Knowing is Good, but Showing is Better

Consider the following disparate facts: In 2004, approximately 58% of traffic accidents were due to improper driving (source: InfoPlease.com); in August, approximately 36% of employees turned over (source: www.nobscot.com).

You are probably asking yourself, “What do car accidents and employee turnover have in common?” The answer is, “More than you think!”

I always like to be up-front. If you believe your job consists of finding candidates and letting someone else screen or train them, save your time. Read something else. If you seriously care about hiring and promoting fully qualified managers, salespeople, and professionals, read on.

Suppose some very important government officials woke up this morning with a conscience (yeah, I know it’s a stretch, but work with me). These enlightened civil servants unanimously decided to put you in charge of reducing traffic accidents. They gave you the power to renew current licensed drivers as well as issue new ones. They said you could use any criteria you like. Where do you start?

First, you might want to investigate the job. Naturally, you would talk to drivers with good safety records and experienced driving instructors. After many interviews, you would learn the following competencies were critical:

  • Eyesight
  • Physical coordination and reaction time
  • Basic operator knowledge
  • Knowledge of driving laws
  • Analysis and judgment

Knowing vs. Showing

Knowing that impairment of any factor could lead to driving accidents, you decide to administer a broad range of tests:

  • Personal opinion. Each candidate must be recommended by another driver. This would screen out the blatantly unqualified (assuming you could trust the reference).
  • The personal interview. Each candidate would be interviewed about driving skills; basic operator knowledge; driving laws; and past and/or future driving decisions. This would screen-out people who did not know the right answers, but you would have no proof other than their word.
  • Basic skill tests. Each candidate would be tested for eyesight; coordination; physical reaction time; operator knowledge; and driving laws. This would be considerably more valid and reliable. Candidates who, under controlled conditions, demonstrated physical skills and knew driving laws would be much safer than ones who didn’t.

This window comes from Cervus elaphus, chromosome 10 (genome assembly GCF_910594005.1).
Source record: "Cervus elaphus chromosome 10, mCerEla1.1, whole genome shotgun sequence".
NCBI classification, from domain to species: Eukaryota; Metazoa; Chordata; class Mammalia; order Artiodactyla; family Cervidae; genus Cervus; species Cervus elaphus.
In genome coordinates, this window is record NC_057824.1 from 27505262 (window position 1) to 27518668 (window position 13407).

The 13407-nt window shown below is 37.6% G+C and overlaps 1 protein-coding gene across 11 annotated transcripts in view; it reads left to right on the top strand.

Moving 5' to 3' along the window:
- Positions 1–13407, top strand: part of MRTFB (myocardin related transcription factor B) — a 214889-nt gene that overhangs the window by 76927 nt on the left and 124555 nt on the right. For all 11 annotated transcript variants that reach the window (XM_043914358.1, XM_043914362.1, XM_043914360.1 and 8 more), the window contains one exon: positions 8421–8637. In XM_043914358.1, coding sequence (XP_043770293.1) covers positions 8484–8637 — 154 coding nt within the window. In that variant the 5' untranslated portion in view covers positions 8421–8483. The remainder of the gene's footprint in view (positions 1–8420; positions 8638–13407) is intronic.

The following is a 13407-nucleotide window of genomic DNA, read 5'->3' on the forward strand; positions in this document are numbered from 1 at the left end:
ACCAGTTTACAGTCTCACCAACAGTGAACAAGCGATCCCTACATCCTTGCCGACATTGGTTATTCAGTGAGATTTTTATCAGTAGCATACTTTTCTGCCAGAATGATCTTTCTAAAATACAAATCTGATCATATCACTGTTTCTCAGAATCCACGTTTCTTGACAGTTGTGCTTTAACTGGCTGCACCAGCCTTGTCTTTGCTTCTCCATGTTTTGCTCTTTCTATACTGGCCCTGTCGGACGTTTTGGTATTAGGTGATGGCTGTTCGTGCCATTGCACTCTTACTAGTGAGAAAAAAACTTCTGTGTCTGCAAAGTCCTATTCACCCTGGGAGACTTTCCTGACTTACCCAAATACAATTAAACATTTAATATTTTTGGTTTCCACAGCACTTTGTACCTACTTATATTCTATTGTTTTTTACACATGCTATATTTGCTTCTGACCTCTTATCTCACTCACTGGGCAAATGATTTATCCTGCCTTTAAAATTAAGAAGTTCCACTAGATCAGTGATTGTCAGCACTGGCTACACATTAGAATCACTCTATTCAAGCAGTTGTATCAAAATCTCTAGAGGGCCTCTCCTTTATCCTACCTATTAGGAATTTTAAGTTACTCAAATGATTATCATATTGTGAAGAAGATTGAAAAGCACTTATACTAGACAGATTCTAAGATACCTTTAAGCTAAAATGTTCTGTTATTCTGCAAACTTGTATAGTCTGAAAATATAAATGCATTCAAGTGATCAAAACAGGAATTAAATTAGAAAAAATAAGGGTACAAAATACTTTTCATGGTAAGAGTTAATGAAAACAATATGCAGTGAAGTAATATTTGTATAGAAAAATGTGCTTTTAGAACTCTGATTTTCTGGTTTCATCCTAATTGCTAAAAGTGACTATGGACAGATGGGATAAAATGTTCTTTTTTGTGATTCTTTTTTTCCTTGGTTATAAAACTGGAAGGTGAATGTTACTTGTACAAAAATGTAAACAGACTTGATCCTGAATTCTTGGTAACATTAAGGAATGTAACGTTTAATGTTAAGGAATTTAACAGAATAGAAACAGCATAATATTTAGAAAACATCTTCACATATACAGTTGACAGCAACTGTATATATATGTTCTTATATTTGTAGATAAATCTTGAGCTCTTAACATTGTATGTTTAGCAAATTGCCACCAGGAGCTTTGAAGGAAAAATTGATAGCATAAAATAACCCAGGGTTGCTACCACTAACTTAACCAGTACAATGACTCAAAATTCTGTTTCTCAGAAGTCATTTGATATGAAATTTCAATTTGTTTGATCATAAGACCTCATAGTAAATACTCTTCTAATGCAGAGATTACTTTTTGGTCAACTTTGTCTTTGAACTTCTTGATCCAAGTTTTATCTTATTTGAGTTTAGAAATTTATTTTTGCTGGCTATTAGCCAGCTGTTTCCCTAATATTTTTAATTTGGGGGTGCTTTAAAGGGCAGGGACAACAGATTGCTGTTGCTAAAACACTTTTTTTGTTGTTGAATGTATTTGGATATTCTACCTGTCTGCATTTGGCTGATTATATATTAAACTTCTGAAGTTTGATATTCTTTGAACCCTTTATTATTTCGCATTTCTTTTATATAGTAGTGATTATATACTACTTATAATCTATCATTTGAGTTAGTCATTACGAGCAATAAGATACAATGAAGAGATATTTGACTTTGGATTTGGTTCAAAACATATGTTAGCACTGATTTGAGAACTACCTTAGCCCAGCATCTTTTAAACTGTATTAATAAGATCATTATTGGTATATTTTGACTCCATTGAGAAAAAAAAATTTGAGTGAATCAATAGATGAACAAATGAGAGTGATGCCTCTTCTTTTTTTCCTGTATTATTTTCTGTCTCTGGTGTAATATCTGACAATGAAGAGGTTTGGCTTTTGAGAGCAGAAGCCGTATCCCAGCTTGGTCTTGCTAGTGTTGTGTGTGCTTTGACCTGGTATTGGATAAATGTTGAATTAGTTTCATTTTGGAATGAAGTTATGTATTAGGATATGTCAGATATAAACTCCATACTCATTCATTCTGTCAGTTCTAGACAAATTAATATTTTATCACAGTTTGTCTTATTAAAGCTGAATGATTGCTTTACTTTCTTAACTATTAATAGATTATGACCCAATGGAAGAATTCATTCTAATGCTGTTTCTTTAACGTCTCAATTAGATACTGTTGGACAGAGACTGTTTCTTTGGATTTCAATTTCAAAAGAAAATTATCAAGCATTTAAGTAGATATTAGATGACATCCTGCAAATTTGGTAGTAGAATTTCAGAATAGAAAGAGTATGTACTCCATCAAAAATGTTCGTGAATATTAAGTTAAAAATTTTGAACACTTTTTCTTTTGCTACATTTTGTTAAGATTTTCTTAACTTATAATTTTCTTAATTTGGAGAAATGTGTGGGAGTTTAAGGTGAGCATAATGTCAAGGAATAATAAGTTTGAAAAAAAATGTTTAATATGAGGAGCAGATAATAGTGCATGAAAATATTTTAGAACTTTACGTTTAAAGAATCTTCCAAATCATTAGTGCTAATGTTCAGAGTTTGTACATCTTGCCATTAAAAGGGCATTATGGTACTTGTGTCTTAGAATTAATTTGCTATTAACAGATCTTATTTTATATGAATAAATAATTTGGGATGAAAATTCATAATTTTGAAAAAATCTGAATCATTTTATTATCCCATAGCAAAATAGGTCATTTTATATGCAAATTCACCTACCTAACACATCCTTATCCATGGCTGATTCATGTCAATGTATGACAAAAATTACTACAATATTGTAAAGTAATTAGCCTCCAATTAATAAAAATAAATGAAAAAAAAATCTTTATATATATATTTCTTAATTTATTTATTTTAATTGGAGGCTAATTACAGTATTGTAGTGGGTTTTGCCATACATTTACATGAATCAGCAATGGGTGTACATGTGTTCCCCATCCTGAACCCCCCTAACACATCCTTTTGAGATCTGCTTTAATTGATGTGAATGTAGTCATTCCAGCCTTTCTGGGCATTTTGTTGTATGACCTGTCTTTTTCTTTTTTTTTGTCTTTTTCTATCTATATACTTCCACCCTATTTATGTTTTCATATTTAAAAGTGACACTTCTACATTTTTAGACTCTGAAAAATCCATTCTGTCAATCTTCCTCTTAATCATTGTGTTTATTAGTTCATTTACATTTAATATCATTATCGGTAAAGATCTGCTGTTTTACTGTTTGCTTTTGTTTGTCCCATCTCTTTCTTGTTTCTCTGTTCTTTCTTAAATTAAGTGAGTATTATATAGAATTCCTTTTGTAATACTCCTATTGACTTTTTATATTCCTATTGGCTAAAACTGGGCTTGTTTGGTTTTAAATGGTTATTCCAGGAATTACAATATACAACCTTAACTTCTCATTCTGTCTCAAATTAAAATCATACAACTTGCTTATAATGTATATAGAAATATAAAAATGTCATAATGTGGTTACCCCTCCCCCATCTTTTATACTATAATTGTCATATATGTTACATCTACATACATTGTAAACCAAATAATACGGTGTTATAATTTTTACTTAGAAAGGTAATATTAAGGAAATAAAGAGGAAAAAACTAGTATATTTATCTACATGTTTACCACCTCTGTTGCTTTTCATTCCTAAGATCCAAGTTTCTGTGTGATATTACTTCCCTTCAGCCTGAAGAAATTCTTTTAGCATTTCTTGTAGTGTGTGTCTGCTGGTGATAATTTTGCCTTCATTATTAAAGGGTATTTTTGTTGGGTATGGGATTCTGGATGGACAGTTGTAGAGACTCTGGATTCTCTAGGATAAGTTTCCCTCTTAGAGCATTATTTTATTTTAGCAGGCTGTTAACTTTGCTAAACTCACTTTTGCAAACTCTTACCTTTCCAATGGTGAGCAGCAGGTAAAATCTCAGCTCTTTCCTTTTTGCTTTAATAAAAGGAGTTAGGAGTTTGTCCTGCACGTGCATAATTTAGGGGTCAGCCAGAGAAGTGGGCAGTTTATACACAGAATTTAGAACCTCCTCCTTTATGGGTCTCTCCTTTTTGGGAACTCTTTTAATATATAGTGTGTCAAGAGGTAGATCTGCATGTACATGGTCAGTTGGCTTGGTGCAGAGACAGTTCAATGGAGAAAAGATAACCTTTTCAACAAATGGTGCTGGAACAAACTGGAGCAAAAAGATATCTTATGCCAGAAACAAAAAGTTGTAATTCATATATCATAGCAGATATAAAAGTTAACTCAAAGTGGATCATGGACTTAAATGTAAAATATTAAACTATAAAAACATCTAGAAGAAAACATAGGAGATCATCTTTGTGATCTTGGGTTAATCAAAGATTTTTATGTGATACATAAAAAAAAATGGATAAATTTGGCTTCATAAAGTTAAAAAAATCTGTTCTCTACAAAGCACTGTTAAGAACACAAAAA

• Simulations. Each candidate would “drive” a realistic simulator that presented them with a wide variety of road, weather, and traffic conditions. Again, you could be reasonably sure candidates who successfully completed the simulation would be safer drivers.
  • Psychological evaluations. Each candidate would be evaluated for his or her potential for road rage; use of drugs that would impair judgment; physical health; emotional stability; and so forth. Again, you could be reasonably sure candidates who successfully completed the evaluations would be safer than those who did not.

Now, what do you think would happen to traffic deaths and accidents if only the people who passed this battery were permitted to drive? Right! Millions of dollars and tens of thousands of lives would be saved annually.

Bring it on Home

But what might critics claim? It’s too much work. Too many candidates fail. No one cares about the poor candidates. We should give everyone a chance. Some drivers can be “coached” or trained.

Yes, those are possibilities, but what do you think would happen to traffic accidents as we loosened-up on the testing criteria? For example, what would happen if we were to license everyone and let them “sort it out” on the road? Nah! That’s silly. Let’s drop everything except the interview. Yeah. That should be OK.

Let’s apply this argument to organizations, and more specifically, employment and promotion decisions. Just as driver competency correlates with traffic accidents, employee competency correlates with turnover and productivity. Whether it is a management or professional position, getting the right person into the right job requires multi-trait, multi-method testing.

This method refers to a few simple concepts: carefully determine job requirements; use several testing methods; and measure critical competencies more than once.

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You don’t need a rocket scientist to argue each time something is left out of that equation, employee quality (e.g., productivity and turnover) would suffer.

What Kind of Multi-Trait, Multi-Method Test?

Everything that separates one candidate from another is a test. This includes references, interviews, photographs, application forms, resumes, sources, written questions and answers, and so forth. Put another way, unless you hire everyone who applies, you are using some kind of test.